Recently I’ve been reading a book for my English class, A Dirty Job, and I figured I could talk about it. Although the book was assigned by my teacher, I am thoroughly enjoying it.
A Dirty Job, by Christopher Moore, is a book whose main topic is death and most of the times when death, the biggest taboo in our society, is mentioned it is with no figurative mean. At a first glance, this book may seem a simple one, one which does not bother with allusions and references, and focuses only on the story itself. However, when one goes deep into it, he/she can see the innumerous allusions, direct references, and metaphors brilliantly hidden by the author. Allusions tend to be the best way to make a reference, because it is made in such a simple but effective way, but also is not as clear as a simple reference, because one needs to look into it.
According to the Cambridge Dictionary, an allusion is something that is said or written that is intended to make you think of a particular thing or person; brief or indirect reference.
The main allusions present in the book are:
The Hellhounds: The hellhounds Mohammed and Alvin are introduced in the chapter 13, when they save baby Sophie from the attack of one of the harpies. Hellhounds are folklore creatures that are similar to dogs, but fiercer, stronger, and bigger, and most famous for their role in the Greek Mythology. Hellhounds are considered bearers of death, because they were supposedly created by ancient demons to serve as heralds of death, and one can die by simply looking at them. It is not surprising that on A Dirty Job there would be such allusion.
The Morrigan: The Morrigan has often been likened to the Valkyries of Norse mythology and Norns (female beings who rule the destiny of gods and men) of Germanic mythology, and therefore is also associated with fate and destiny of men in various ways. In the book however, it is introduced in the last couple of pages of the Part One. The role it plays on it is somewhat related to these ideas of fate and destiny, as they try to fulfill a supposed fate and bring the dark world to rule over our world. As I have not yet finished the book, it is hard to know completely how this allusion will turn out to be in the end, but I can predict that the Morrigans will play an important role in the Part Three of the book.
The Epic of Gilgamesh: The Epic of Gilgamesh, is a well-known epic poem from ancient Mesopotamia, dating around 2100 BC, which is regarded as the earliest surviving great work of literature. This epic is a very long and complex one, but we are interested in only half of it. The second half of the epic is about Gilgamesh undertaking a long and perilous journey
to discover the secret of eternal life. As its main topic is death and eternal life, it does certainly relate to the book. In fact, A Dirty Job begins with a poem of such epic when it tries to show us, the readers, what the book will be about and how the tone of it will be. But the references and allusions continue to appear throughout the whole book. In my opinion, Charlie’s journey can be compared to Gilgamesh’s, what makes it the biggest allusion, as Charlie is the main character.
Now you must be wondering: “Okay, but what about the A Song of Ice and Fire?”, and I understand, as this blog is about it. However, I wanted to share my experience with this other book I’m reading, which is incredibly good, I must say, even though I believe the book series by George R.R. Martin are of a level that few can reach. So, let’s do it, let’s talk about A Song of Ice and Fire.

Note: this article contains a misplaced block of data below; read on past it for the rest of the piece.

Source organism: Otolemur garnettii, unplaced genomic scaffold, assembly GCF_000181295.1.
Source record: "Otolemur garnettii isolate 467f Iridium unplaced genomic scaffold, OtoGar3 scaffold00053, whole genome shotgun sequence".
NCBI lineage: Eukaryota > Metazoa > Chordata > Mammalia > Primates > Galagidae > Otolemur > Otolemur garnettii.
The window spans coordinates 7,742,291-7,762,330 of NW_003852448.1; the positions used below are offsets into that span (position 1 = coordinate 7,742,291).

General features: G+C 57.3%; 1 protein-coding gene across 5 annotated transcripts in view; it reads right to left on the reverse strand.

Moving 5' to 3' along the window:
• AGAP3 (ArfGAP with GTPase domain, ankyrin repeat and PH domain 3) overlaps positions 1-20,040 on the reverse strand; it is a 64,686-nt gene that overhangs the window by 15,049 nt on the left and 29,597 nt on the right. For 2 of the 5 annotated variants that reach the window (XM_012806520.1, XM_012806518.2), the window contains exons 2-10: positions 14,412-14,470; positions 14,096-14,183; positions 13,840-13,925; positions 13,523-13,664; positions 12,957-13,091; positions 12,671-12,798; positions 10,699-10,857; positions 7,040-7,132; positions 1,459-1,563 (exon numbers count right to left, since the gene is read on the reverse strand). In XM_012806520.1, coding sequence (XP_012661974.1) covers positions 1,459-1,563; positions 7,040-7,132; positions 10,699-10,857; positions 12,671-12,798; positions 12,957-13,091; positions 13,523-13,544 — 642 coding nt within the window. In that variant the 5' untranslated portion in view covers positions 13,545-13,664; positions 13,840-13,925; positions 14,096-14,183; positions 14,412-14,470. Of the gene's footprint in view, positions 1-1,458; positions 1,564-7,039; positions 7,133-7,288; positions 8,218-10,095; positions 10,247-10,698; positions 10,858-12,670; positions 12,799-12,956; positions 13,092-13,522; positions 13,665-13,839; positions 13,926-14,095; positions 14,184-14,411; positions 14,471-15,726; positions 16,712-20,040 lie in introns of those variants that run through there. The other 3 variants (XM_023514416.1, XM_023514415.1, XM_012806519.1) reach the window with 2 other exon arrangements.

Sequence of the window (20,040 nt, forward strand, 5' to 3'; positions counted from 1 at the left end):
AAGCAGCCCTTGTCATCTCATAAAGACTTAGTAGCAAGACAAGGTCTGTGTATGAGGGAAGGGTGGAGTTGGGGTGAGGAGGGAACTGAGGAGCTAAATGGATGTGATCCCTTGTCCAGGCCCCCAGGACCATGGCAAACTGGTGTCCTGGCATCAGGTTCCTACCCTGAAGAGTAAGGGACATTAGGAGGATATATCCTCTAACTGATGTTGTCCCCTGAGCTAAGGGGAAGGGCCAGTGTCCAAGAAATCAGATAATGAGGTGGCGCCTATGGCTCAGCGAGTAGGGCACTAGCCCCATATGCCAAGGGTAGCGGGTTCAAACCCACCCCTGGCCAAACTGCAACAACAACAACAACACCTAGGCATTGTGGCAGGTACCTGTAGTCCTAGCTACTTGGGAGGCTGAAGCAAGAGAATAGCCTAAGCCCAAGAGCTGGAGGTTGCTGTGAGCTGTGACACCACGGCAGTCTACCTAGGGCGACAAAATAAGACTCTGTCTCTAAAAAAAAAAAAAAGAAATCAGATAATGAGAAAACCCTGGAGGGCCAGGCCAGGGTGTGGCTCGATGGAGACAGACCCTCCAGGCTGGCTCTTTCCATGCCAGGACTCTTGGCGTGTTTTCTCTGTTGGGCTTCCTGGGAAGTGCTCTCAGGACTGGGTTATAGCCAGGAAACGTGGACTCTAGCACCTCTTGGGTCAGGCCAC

All the five books are packed with allusions, some very clear and some not so much, but if there is one thing this series does not lack is of allusions. The main allusions in the series are, in my opinion, the ones that relate to either real life history, other books, or religions. My favorite allusion in the book series is, by far, is between of the great houses of Westeros (Greyjoy) to Cthulhu, who is a fictional cosmic entity created by writer H. P. Lovecraft and first introduced in the short story The Call of Cthulhu. Cthulhu is often related to this idea of destruction, plumbing, and killing which is exactly what the Greyjoys are known for in the book series. And it is no coincidence that the Greyjoy’s symbol is a kraken (Cthulhu is described as a monster with a face that resembles an octopus).
There also many allusions made by other literary works and popular television programs to A Song of Ice and Fire, the book series, and A Game of Thrones, the TV series, as both have become extremely popular. The series are known for killing main characters and for its innumerous bloodbaths, so many times when a different series does something similar, it is seem as an allusion or a reference. There have been references and allusions to the series in many other media, such as The Simpsons when there was a couch gag about game of thrones, South Park when a character, who is a teacher explained correctly the political history of Westeros, Parks & Recreation many times because two characters are big fans of it, and Family Guy where there was an allusion to Cersei’s walk of shame. This list goes on and on, it would be impossible to have every single time when allusions or references were made to the series, but these are examples of famous shows that have made allusions to the series.
Allusions are, therefore, a big part of the Song of Ice and Fire. George R.R. Martin actually said many times before in interviews how he was inspired by J. R. R. Tolkien, who is arguably the greatest fantasy author of all time, and how his own books are full of references and allusions to Tolkien’s work. And it is beyond doubt that Martin has inspired other authors the same way Tolkien inspired him, and therefore many other literary works are full of references and allusions to the ASOIAF.